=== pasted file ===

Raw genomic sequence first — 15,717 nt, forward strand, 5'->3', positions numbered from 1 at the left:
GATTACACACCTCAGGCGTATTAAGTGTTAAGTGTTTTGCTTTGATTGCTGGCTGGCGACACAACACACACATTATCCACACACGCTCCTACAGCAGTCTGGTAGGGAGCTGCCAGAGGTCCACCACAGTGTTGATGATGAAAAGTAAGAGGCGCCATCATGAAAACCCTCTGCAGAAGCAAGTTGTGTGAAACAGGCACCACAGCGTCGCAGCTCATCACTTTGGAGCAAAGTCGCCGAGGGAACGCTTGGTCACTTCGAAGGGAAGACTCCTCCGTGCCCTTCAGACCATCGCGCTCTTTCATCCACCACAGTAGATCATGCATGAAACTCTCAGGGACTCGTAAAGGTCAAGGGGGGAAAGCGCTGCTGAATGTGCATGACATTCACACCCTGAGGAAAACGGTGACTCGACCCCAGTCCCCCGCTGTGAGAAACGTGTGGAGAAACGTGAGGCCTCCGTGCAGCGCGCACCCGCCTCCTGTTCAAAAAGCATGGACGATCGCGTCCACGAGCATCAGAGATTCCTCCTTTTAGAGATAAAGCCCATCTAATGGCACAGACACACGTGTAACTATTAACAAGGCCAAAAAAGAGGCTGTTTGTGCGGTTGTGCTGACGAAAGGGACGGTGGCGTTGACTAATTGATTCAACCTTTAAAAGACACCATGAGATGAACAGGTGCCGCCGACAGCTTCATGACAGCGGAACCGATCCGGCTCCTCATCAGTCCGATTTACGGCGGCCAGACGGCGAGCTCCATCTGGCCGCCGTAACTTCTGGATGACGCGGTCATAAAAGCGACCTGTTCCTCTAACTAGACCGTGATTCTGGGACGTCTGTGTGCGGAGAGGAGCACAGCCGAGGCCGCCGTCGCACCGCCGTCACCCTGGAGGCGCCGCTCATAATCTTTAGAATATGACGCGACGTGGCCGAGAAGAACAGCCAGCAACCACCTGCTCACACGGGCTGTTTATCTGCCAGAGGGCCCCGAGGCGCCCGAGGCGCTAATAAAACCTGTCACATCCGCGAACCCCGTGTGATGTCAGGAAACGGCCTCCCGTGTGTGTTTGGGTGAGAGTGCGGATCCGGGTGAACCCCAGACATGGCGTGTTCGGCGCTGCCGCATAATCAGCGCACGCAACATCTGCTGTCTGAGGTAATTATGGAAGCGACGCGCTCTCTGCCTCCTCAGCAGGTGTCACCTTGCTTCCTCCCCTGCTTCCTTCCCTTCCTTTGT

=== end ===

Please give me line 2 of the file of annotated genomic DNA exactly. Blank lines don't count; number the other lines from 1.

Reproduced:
GATTACACACCTCAGGCGTATTAAGTGTTAAGTGTTTTGCTTTGATTGCTGGCTGGCGACACAACACACACATTATCCACACACGCTCCTACAGCAGTCTGGTAGGGAGCTGCCAGAGGTCCACCACAGTGTTGATGATGAAAAGTAAGAGGCGCCATCATGAAAACCCTCTGCAGAAGCAAGTTGTGTGAAACAGGCACCACAGCGTCGCAGCTCATCACTTTGGAGCAAAGTCGCCGAGGGAACGCTTGGTCACTTCGAAGGGAAGACTCCTCCGTGCCCTTCAGACCATCGCGCTCTTTCATCCACCACAGTAGATCATGCATGAAACTCTCAGGGACTCGTAAAGGTCAAGGGGGGAAAGCGCTGCTGAATGTGCATGACATTCACACCCTGAGGAAAACGGTGACTCGACCCCAGTCCCCCGCTGTGAGAAACGTGTGGAGAAACGTGAGGCCTCCGTGCAGCGCGCACCCGCCTCCTGTTCAAAAAGCATGGACGATCGCGTCCACGAGCATCAGAGATTCCTCCTTTTAGAGATAAAGCCCATCTAATGGCACAGACACACGTGTAACTATTAACAAGGCCAAAAAAGAGGCTGTTTGTGCGGTTGTGCTGACGAAAGGGACGGTGGCGTTGACTAATTGATTCAACCTTTAAAAGACACCATGAGATGAACAGGTGCCGCCGACAGCTTCATGACAGCGGAACCGATCCGGCTCCTCATCAGTCCGATTTACGGCGGCCAGACGGCGAGCTCCATCTGGCCGCCGTAACTTCTGGATGACGCGGTCATAAAAGCGACCTGTTCCTCTAACTAGACCGTGATTCTGGGACGTCTGTGTGCGGAGAGGAGCACAGCCGAGGCCGCCGTCGCACCGCCGTCACCCTGGAGGCGCCGCTCATAATCTTTAGAATATGACGCGACGTGGCCGAGAAGAACAGCCAGCAACCACCTGCTCACACGGGCTGTTTATCTGCCAGAGGGCCCCGAGGCGCCCGAGGCGCTAATAAAACCTGTCACATCCGCGAACCCCGTGTGATGTCAGGAAACGGCCTCCCGTGTGTGTTTGGGTGAGAGTGCGGATCCGGGTGAACCCCAGACATGGCGTGTTCGGCGCTGCCGCATAATCAGCGCACGCAACATCTGCTGTCTGAGGTAATTATGGAAGCGACGCGCTCTCTGCCTCCTCAGCAGGTGTCACCTTGCTTCCTCCCCTGCTTCCTTCCCTTCCTTTGT